GCSE students in England, Wales and Northern Ireland receive their results on Thursday.
In England, GCSEs are now graded using a numerical system from 9 to 1, rather than from A to E, as was previously the case.
They are graded differently in Wales and Northern Ireland.
Scotland has a separate qualifications system to the rest of the UK, with no GCSEs.
What are the 2023 GCSE grade boundaries for Pearson, OCR, AQA, CCEA and WJEC?
Senior examiners decide the minimum marks needed for each grade.
In England, the 2023 grade boundaries are being released at 08:00 on Thursday and will be available via the following links for the different exam boards:
What are the 9-1 GCSE grades?
The 9-1 grading scheme was brought in alongside an overhaul of the curriculum in England in 2014.
The rollout began in 2017 with three subjects – English language, English literature and maths – being the first to be graded in numbers. By 2020, all subjects were using the new grading system.
The highest grade is now 9, while 1 is the lowest. The U grade, meaning “ungraded”, remains the same.
The number scale is not directly equivalent to the old letter one. However, the two scales do meet in certain places:
- the bottom of grade 7 is aligned with the bottom of grade A
- the bottom of grade 4 is aligned with the bottom of grade C
- the bottom of grade 1 is aligned with the bottom of grade G
- three number grades – 9, 8 and 7 – correspond to the two previous top grades of A* and A
Exams watchdog Ofqual has said fewer grade 9s will have been awarded than A*s “to identify exceptional performance”.
What grade do pupils need to pass their GCSEs?
Pupils will have needed a 4 for a “standard pass” and 5 for a “strong pass”.
This means that a candidate who gets nine grade-4s has, technically, passed all their exams.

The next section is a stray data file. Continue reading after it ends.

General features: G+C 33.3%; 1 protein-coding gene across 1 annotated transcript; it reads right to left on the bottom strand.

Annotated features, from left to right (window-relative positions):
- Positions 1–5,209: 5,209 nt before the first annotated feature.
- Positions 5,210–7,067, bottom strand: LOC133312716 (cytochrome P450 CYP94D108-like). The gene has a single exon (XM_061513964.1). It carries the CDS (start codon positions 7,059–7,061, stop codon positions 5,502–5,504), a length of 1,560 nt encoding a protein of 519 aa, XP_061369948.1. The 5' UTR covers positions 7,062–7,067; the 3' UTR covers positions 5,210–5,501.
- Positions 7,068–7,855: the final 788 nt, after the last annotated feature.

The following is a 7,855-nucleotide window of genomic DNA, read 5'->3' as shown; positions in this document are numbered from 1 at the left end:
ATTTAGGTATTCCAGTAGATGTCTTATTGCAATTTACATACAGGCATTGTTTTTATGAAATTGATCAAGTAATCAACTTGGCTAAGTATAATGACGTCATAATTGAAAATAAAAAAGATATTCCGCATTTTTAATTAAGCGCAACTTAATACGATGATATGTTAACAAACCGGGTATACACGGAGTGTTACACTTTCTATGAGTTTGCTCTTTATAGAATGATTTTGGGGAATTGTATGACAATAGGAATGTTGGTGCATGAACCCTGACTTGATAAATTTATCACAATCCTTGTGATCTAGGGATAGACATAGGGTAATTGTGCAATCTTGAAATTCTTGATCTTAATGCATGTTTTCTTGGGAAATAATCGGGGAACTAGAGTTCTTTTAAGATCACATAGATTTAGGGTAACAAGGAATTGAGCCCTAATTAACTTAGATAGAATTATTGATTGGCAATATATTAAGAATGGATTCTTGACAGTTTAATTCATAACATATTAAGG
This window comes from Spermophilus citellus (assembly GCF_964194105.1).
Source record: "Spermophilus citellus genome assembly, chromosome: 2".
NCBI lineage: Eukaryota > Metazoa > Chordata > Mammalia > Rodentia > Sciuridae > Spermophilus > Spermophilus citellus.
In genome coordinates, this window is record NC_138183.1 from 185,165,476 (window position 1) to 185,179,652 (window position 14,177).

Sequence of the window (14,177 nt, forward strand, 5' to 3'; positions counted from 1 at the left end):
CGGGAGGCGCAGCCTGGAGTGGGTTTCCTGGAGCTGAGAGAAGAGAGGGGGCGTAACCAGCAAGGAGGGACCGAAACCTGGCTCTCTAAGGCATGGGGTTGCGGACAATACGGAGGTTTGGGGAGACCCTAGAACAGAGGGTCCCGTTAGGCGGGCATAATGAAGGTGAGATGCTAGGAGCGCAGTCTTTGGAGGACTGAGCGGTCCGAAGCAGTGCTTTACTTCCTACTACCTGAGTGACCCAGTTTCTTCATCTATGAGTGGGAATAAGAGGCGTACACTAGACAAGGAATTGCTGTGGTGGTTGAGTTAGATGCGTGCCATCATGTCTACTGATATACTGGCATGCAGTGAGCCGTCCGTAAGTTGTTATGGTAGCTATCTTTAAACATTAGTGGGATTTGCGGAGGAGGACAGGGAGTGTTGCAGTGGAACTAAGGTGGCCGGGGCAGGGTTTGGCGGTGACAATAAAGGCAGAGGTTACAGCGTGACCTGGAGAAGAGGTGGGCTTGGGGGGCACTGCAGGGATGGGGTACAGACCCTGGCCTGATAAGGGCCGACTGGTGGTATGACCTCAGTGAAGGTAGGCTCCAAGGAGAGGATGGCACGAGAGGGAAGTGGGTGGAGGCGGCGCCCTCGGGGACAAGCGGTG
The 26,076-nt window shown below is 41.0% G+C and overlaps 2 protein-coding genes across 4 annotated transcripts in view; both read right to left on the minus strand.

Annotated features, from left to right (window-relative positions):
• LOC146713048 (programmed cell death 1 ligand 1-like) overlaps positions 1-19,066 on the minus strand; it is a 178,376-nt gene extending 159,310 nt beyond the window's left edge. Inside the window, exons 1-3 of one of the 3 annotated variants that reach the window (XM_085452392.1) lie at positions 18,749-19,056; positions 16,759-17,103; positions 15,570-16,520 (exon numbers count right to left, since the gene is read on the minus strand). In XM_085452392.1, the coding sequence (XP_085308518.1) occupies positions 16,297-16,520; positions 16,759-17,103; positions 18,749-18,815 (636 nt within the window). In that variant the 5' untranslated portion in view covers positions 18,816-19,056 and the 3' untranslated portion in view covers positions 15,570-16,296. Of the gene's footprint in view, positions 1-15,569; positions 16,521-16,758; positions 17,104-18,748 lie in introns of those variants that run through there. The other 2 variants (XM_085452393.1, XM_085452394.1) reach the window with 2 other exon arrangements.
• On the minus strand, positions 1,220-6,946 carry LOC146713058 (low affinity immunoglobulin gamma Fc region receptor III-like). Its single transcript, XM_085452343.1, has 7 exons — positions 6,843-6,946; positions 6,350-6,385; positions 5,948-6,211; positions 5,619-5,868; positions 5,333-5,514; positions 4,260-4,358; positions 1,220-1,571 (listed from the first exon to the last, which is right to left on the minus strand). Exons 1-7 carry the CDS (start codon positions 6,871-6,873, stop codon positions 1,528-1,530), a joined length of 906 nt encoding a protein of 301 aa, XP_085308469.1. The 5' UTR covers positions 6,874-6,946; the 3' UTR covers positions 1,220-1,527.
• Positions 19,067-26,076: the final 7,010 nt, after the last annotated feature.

However, the government’s school league tables are based on the percentage of pupils who achieve a 5 or above in English and maths GCSEs.
Many sixth forms insist on a minimum number of 5s or 6s as a condition of entry for further study.
Why were GCSE grades changed in England?
The numerical grading scheme was introduced as part of a 2014 curriculum overhaul by then-education secretary, Michael Gove.
It put less emphasis on GCSE coursework than before, with grades in almost all subjects decided in final exams.
The qualifications were designed to be more challenging, with exams taken after two years of study. Previously pupils covered the syllabus through a series of modules with regular assessments throughout the course.
At the time of the changes, the government argued that the new scale “recognises more clearly the achievements of high-attaining students, as the additional grades allow for greater differentiation”.
It also said that the move from letters to numbers would make it clear – for example to an employer – “whether a student has taken a new, more challenging GCSE, or an old reformed GCSE”.
How are GCSEs graded in Northern Ireland?
Grades have changed in Northern Ireland too.
In summer 2019, the CCEA introduced a new nine-category grade scale – A* to G, including a C*.
Students may also get results with grades 9-1 if they take exams set by English boards.
How are GCSEs graded in Wales?
The Welsh government introduced new and revised GCSE courses in September 2015.
The most significant changes were in English language, Welsh language and mathematics.
Wales retained the letter-based grading structure A*- G.